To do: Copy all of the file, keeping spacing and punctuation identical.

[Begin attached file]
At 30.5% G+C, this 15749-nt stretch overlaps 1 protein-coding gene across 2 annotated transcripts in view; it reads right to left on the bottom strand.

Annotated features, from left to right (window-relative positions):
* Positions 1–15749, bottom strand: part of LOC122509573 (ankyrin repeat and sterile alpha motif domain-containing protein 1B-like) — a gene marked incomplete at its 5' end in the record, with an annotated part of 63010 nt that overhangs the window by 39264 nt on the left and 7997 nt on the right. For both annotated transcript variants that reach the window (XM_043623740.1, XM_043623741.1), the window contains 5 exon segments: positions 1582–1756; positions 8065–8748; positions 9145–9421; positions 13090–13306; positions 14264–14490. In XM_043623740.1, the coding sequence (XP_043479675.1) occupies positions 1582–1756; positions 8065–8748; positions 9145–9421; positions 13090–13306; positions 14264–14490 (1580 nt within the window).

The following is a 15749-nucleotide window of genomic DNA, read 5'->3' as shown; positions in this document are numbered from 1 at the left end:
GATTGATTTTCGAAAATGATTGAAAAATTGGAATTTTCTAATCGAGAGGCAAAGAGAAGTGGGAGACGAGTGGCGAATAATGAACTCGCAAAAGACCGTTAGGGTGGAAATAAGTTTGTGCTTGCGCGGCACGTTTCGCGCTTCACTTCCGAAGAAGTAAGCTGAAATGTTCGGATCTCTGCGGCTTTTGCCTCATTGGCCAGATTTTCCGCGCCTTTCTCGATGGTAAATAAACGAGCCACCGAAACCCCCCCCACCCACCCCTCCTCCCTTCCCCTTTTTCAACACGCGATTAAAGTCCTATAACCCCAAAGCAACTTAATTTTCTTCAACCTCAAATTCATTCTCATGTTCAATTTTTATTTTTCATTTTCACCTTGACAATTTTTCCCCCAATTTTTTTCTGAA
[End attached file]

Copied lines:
At 30.5% G+C, this 15749-nt stretch overlaps 1 protein-coding gene across 2 annotated transcripts in view; it reads right to left on the bottom strand.

Annotated features, from left to right (window-relative positions):
* Positions 1–15749, bottom strand: part of LOC122509573 (ankyrin repeat and sterile alpha motif domain-containing protein 1B-like) — a gene marked incomplete at its 5' end in the record, with an annotated part of 63010 nt that overhangs the window by 39264 nt on the left and 7997 nt on the right. For both annotated transcript variants that reach the window (XM_043623740.1, XM_043623741.1), the window contains 5 exon segments: positions 1582–1756; positions 8065–8748; positions 9145–9421; positions 13090–13306; positions 14264–14490. In XM_043623740.1, the coding sequence (XP_043479675.1) occupies positions 1582–1756; positions 8065–8748; positions 9145–9421; positions 13090–13306; positions 14264–14490 (1580 nt within the window).

The following is a 15749-nucleotide window of genomic DNA, read 5'->3' as shown; positions in this document are numbered from 1 at the left end:
GATTGATTTTCGAAAATGATTGAAAAATTGGAATTTTCTAATCGAGAGGCAAAGAGAAGTGGGAGACGAGTGGCGAATAATGAACTCGCAAAAGACCGTTAGGGTGGAAATAAGTTTGTGCTTGCGCGGCACGTTTCGCGCTTCACTTCCGAAGAAGTAAGCTGAAATGTTCGGATCTCTGCGGCTTTTGCCTCATTGGCCAGATTTTCCGCGCCTTTCTCGATGGTAAATAAACGAGCCACCGAAACCCCCCCCACCCACCCCTCCTCCCTTCCCCTTTTTCAACACGCGATTAAAGTCCTATAACCCCAAAGCAACTTAATTTTCTTCAACCTCAAATTCATTCTCATGTTCAATTTTTATTTTTCATTTTCACCTTGACAATTTTTCCCCCAATTTTTTTCTGAA